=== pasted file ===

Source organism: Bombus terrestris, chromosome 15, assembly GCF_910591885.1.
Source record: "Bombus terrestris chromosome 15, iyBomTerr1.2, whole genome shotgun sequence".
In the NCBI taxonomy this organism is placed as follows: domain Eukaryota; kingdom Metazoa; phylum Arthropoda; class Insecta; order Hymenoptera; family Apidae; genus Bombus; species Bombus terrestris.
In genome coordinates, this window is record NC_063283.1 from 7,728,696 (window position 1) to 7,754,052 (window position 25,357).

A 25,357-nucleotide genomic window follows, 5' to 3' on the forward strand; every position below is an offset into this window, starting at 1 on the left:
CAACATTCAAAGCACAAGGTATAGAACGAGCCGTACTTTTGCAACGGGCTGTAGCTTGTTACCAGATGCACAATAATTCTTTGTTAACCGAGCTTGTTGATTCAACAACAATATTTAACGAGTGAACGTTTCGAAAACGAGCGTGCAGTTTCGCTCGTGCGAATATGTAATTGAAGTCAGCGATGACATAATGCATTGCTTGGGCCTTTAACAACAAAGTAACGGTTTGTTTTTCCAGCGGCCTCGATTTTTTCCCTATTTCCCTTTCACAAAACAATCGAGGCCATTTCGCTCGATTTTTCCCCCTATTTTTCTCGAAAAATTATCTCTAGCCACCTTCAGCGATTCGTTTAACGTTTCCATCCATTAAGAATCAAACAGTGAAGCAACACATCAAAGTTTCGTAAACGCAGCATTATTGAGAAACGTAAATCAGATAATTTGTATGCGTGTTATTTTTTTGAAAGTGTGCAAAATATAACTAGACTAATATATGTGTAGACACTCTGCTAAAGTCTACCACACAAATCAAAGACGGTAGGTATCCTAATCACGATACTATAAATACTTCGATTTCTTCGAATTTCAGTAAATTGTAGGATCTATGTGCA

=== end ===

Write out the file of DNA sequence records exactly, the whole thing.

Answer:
Source organism: Bombus terrestris, chromosome 15, assembly GCF_910591885.1.
Source record: "Bombus terrestris chromosome 15, iyBomTerr1.2, whole genome shotgun sequence".
In the NCBI taxonomy this organism is placed as follows: domain Eukaryota; kingdom Metazoa; phylum Arthropoda; class Insecta; order Hymenoptera; family Apidae; genus Bombus; species Bombus terrestris.
In genome coordinates, this window is record NC_063283.1 from 7,728,696 (window position 1) to 7,754,052 (window position 25,357).

A 25,357-nucleotide genomic window follows, 5' to 3' on the forward strand; every position below is an offset into this window, starting at 1 on the left:
CAACATTCAAAGCACAAGGTATAGAACGAGCCGTACTTTTGCAACGGGCTGTAGCTTGTTACCAGATGCACAATAATTCTTTGTTAACCGAGCTTGTTGATTCAACAACAATATTTAACGAGTGAACGTTTCGAAAACGAGCGTGCAGTTTCGCTCGTGCGAATATGTAATTGAAGTCAGCGATGACATAATGCATTGCTTGGGCCTTTAACAACAAAGTAACGGTTTGTTTTTCCAGCGGCCTCGATTTTTTCCCTATTTCCCTTTCACAAAACAATCGAGGCCATTTCGCTCGATTTTTCCCCCTATTTTTCTCGAAAAATTATCTCTAGCCACCTTCAGCGATTCGTTTAACGTTTCCATCCATTAAGAATCAAACAGTGAAGCAACACATCAAAGTTTCGTAAACGCAGCATTATTGAGAAACGTAAATCAGATAATTTGTATGCGTGTTATTTTTTTGAAAGTGTGCAAAATATAACTAGACTAATATATGTGTAGACACTCTGCTAAAGTCTACCACACAAATCAAAGACGGTAGGTATCCTAATCACGATACTATAAATACTTCGATTTCTTCGAATTTCAGTAAATTGTAGGATCTATGTGCA